Your Shoulder Anatomy

The Shoulder Joint is made up of 4 joints.

  • The Glenohumeral joint, (the ball meets the socket) – This is the commonest joint to dislocate and commonly referred to as shoulder dislocation.
  • Sternoclavicular (SC) joint (the collar bone meets the chest bone),
  • Acromioclavicular (AC) joint (the collar bone meets the acromion of the scapula- the ‘tip’ of the shoulder). AC joint dislocation is the focus of current article.
  • Scapulothoracic joint (the shoulder blade meets with the ribs at the back of the chest) and the.

The Acromioclavicular joint (ACJ) is situated on top of the shoulder and only connected by ligaments. ACJ joint dislocation is a relatively common injury. The mechanism of this injury is usually a heavy fall onto the tip of the shoulder, as in when someone slips and fall from a two wheeler onto the side. You may notice a more prominent ‘bump’ at the shoulder tip when compared to the other shoulder. The injury is seen most commonly in sports such as football, rugby, bicycle, horse riding and skiing.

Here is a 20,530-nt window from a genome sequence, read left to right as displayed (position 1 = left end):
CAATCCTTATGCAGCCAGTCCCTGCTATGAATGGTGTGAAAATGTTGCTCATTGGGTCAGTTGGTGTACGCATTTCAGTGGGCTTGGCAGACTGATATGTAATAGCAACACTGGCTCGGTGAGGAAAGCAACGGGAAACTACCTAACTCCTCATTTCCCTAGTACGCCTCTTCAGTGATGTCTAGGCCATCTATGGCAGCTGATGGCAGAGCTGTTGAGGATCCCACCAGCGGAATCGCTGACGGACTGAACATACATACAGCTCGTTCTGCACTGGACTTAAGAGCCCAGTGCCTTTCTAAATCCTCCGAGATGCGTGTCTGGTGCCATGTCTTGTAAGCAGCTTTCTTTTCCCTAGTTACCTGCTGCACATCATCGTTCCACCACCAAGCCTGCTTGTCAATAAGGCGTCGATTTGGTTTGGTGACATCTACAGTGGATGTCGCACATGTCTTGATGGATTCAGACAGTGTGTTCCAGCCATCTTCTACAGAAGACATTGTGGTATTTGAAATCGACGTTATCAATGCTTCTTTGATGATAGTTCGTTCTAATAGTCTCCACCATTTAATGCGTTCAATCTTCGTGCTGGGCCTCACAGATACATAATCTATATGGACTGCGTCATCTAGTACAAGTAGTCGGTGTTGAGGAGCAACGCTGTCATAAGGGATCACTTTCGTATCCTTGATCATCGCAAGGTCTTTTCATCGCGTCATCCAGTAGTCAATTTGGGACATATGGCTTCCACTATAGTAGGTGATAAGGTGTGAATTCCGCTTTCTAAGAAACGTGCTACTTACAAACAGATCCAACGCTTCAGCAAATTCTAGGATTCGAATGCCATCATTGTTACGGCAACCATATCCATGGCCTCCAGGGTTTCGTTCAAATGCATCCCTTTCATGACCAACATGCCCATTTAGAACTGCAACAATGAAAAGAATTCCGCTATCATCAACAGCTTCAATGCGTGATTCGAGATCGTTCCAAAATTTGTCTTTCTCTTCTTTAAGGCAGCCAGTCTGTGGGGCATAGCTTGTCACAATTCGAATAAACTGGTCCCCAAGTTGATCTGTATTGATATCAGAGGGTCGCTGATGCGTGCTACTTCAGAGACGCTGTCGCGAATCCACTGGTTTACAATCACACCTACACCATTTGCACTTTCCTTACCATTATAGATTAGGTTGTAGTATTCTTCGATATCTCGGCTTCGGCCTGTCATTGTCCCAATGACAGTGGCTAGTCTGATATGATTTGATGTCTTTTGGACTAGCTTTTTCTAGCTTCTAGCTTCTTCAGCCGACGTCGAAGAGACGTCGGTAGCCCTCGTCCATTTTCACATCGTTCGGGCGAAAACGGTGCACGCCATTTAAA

What Are The Treatment Options ?

Treatment depends on the type of injury. For simple injuries, your pain, range of movement and function can improve with Physiotherapy. Some patients may have ongoing functional problems as they cannot return fully to their sport. Depending on your ongoing symptoms and damage to the joint, your doctor may offer you surgery to repair the joint.

What Is The Procedure & What Does It Involve?

The operation is done by an incision at the top of your shoulder. Most people are given a full general anaesthetic and normally discharged from hospital next day. There are numerous techniques to treat this injury, and most modern methods involve stabilising the joint by synthetic material or tendon graft. Dr Sarda’s own invention Parachute Technique has been successfully used to treat many patients with published results.